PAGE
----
Jose Mourinho has been presented to the Italian media after taking over as Roma boss this week.
The three-time Premier League winning manager has returned to Italy following a previously successful stint in charge of Inter Milan, winning back-to-back Serie A titles with the second coming as part of an iconic treble-winning campaign.
In the 11 years since he left his role at the San Siro, Mourinho has had spells at four different clubs, winning the league title with Real Madrid and again during his second stint at Chelsea, before going on to spend less successful spells with Manchester United and Tottenham.
The Portuguese was removed from his position at Spurs back in April just days before the club’s appearance in the Carabao Cup final, before securing a swift return to management by agreeing to take over at Roma this summer.
The Roman club are without a major trophy since they won the Coppa Italia back in 2007/08, while they were only able to finish a distant seventh in Serie A in the most recent campaign, and speaking at his official unveiling in the Italian capital, Mourinho was asked about the ‘challenge’ of managing the Giallorossi.
“The next challenge is always the most important one, so yes,” he said.
“When we talk about Italian football we talk about the EURO finalists, and most of the Azzurri players play in Serie A. If the Italian league is not seen as a top league, it’s our responsibility and we have to do something more.
“I work for Roma, but, indirectly I work for Italian football too.”
Mourinho recently claimed he was a much better manager than during his stint at Inter given his added experience, and he now says he is ‘more emotionally solid’, before going on to mention his so-called ‘disaster’ spells in Manchester and North London.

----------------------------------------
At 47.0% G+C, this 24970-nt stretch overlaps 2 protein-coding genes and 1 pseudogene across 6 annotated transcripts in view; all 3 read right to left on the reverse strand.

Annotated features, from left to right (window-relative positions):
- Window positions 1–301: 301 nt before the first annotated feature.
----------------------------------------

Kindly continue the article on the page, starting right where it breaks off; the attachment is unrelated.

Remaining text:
“I am the Roma coach, I don’t want to be anything else,” he said. “There’s a lot to do here, I’ve been covering this role for 24 hours, except a few hours I need to sleep.
“If, during this time, we can give something to Italian football, so that’s great, many things can happen and I will give everything to defend my players, but I won’t be the one looking for troubles, I don’t have time for that. I have more experience now, so I am more solid emotionally, but I will always defend my club.”
The 58-year-old however refuted suggestions that he is no longer the manager he once was, singing his own praises to point to his successes over the years.
“I am a victim of my own success. I won three trophies at Manchester United and that was seen as a disaster. I reached a cup Final which I was not allowed to play at Tottenham, and that was seen as a disaster. What’s a disaster for me is considered a fantastic for other coaches.
“I have nothing to say. In my last three clubs I won the title at Chelsea, three cups at United, a final at Tottenham. We were 12th [when we took over] we finished sixth, reaching the Europa League. What’s considered a disaster for me it’s something that others have never achieved, it’s my fault.”
The Portuguese insisted he was determined to bring long-term improvements and sustainability to his new club rather than ‘isolated success’.
“Roma don’t belong to me, but to Romanists, I am just one more,” he added. “I don’t like to hear Mourinho’s Roma, but if you want, you can talk about Sarri’s Lazio, or Allegri’s Juventus
“You always talk about titles, we talk about the project and work. It would be easy to promise that, but the reality is something else.
“We talk about the project and improving. You talk about titles, we talk about projects. The owners don’t want an isolated success, they want to get there and stay there, which is more difficult. It’s easy when you win and have no money to pay salaries, but we want to be sustainable and we have the same view. We’ll work and we’ll reach a title.”